Category ArchiveHigh Court
The High Court’s majority decision against the Minister for Immigration and Citizenship is a triumph for international law on the Status of Refugees, but an encroachment on the Australian political process.
The appellants, two people who arrived in Australia irregularly by boat seeking refugee protection, persuaded the High Court to restrain the Minister for Immigration from deporting them to Malaysia.
The background was a political campaign in opposition to the ‘Pacific Solution’ of the previous conservative government. Kevin Rudd, elected as Labor Prime Minister in 2007, vowed to end it and did. Since being elected, the Australian Labor Government has scrambled for a solution that did not involve the ‘Pacific’ locations of Nauru or Papua New Guinea used by the previous government. It announced its own ‘Malaysia Solution’ on 25 July 2011. By political decree, the next 800 boat-people (asylum seekers/refugee claimants reaching Australian territory by an unauthorised boat) would be sent to Malaysia and have their rights under the 1967 Refugee Convention assessed there.
The political arrangement proceeded despite Malaysia not recognising the status of refugees in its domestic law. The bargain was that 4,000 persons assessed as genuine refugees in Malaysia would be resettled in Australia. It was an arrangement not legally binding on Australia or Malaysia.
The legal machinery to achieve it pivoted on Section 198A of the Migration Act, enacted by the previous Commonwealth government.
(1) An officer may take an offshore entry person from Australia to a country in respect of which a declaration is in force under subsection (3).
(2) The power under subsection (1) includes the power to do any of the following things within or outside Australia:
(a) place the person on a vehicle or vessel;
(b) restrain the person on a vehicle or vessel;
(c) remove the person from a vehicle or vessel;
(d) use such force as is necessary and reasonable.
(3) The Minister may:
(a) declare in writing that a specified country:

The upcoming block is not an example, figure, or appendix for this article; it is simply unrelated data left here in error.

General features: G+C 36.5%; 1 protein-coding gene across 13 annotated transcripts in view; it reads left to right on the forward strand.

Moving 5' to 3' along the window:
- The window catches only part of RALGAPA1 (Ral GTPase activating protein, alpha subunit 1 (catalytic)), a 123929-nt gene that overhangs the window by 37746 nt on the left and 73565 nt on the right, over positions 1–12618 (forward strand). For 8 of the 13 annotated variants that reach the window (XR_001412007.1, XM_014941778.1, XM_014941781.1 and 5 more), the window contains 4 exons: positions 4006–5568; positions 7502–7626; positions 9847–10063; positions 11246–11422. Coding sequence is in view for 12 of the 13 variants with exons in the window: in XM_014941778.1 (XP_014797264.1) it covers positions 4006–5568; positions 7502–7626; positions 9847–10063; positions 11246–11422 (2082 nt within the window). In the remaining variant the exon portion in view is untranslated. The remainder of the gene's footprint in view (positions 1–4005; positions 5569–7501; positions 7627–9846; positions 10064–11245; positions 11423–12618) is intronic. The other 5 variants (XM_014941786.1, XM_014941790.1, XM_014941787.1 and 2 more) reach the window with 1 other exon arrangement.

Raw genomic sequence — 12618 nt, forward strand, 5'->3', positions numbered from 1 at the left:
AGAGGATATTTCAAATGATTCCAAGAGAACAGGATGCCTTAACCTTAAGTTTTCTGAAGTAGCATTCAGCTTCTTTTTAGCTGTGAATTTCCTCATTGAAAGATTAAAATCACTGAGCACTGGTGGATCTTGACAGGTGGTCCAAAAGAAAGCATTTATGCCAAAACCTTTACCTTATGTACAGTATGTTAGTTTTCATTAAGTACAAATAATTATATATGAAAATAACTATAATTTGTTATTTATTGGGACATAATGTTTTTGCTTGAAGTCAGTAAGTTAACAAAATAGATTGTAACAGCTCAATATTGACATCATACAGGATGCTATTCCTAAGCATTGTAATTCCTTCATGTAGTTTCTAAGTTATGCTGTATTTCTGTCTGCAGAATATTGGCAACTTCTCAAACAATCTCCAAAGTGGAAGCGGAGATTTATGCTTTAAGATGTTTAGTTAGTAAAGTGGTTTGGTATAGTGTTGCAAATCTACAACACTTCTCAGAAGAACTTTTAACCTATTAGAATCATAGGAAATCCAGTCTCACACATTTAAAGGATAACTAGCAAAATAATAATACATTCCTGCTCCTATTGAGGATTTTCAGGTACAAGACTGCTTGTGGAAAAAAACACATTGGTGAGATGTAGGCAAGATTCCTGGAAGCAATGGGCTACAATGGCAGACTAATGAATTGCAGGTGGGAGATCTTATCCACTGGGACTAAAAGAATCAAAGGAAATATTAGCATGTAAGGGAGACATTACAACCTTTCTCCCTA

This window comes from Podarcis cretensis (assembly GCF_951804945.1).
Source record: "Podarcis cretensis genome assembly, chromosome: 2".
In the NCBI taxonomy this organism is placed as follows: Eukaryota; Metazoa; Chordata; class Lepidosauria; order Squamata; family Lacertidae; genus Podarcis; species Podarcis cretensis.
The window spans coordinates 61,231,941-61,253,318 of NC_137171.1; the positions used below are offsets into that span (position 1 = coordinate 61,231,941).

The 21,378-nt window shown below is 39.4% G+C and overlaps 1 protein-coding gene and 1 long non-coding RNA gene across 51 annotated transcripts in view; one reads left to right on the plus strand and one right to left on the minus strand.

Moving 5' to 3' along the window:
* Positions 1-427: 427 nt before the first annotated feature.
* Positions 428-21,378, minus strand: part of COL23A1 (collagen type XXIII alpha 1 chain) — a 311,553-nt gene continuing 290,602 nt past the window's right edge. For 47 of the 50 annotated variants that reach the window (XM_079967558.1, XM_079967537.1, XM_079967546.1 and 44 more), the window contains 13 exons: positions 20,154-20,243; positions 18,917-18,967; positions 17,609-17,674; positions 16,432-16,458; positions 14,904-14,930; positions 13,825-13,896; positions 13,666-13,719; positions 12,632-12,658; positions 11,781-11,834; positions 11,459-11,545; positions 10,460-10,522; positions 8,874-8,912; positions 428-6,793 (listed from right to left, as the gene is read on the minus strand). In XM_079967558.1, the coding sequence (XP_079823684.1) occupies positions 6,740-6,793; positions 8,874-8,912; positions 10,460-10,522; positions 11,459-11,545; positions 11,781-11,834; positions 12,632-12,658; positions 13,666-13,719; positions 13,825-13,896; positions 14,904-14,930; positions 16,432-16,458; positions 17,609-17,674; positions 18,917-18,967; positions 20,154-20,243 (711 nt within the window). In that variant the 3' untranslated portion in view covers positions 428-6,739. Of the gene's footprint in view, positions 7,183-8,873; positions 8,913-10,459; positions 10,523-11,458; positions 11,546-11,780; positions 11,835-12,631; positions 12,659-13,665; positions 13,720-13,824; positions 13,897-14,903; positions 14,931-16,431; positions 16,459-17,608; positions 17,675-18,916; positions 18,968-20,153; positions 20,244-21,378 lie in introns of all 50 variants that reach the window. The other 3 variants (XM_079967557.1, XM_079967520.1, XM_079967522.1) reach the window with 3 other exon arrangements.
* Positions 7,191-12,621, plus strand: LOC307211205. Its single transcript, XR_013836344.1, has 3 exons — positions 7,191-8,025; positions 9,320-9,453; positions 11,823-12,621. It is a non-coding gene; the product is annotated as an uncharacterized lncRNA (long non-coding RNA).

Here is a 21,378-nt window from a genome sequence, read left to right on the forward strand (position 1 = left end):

(i) provides access, for persons seeking asylum, to effective procedures for assessing their need for protection; and
(ii) provides protection for persons seeking asylum, pending determination of their refugee status; and
(iii) provides protection to persons who are given refugee status, pending their voluntary repatriation to their country of origin or resettlement in another country; and
(iv) meets relevant human rights standards in providing that protection; and
(b) in writing, revoke a declaration made under paragraph (a).
The Immigration Minister made the section 198A declaration in regard to Malaysia, swearing to the High Court that –
“I formed a clear belief from these discussions that the Malaysian government had made a significant conceptual shift in its thinking about how it wanted to treat refugees and asylum seekers and had begun the process of improving the protections offered to such persons. It was also clear to me that the Malaysian government was enthusiastic about using the transfer of 800 persons under the proposed arrangement as a kind of ‘pilot’ for their new approach to the treatment of asylum seekers generally.”
The joint judgment (of Justices Gummow, Hayne, Crennan and Bell) considered the wording of section 198A(3)(a) resonant of the Refugee Convention and Protocol, implying not just the obligation not to return an asylum seeker to a persecuting country (so called ‘refoulement’) , but also to -
* apply the provisions of the Convention to refugees without discrimination as to race, religion or country of origin;
* accord to refugees within a signatory’s territory treatment at least as favourable as that accorded to its nationals with respect to freedom to practice their religion and freedom as regards the religious education of their children
* accord to a refugee free access to the courts of law
* accord to refugees lawfully staying in its territory the most favourable treatment accorded to nationals of a foreign country in the same circumstances as regards the right to engage in wage-earning employment
* accord to refugees the same treatment as is accorded to nationals with respect to elementary education; and
* accord to refugees lawfully in its territory the right to choose their place of residence and to move freely within its territory, subject to any regulations applicable to aliens generally in the same circumstances.
The Justices noted the Government of Malaysia was not bound to and does not itself recognise the status of refugee in its domestic law and does not itself undertake any activities related to the reception, registration, documentation or status determination of asylum seekers and refugees; but generally permits UNHCR to undertake those tasks within its territory.
They concluded that none of the first three criteria stated in s 198A(3)(a), which are basically access to due process and treaty-like protections, was or could be met in the circumstances.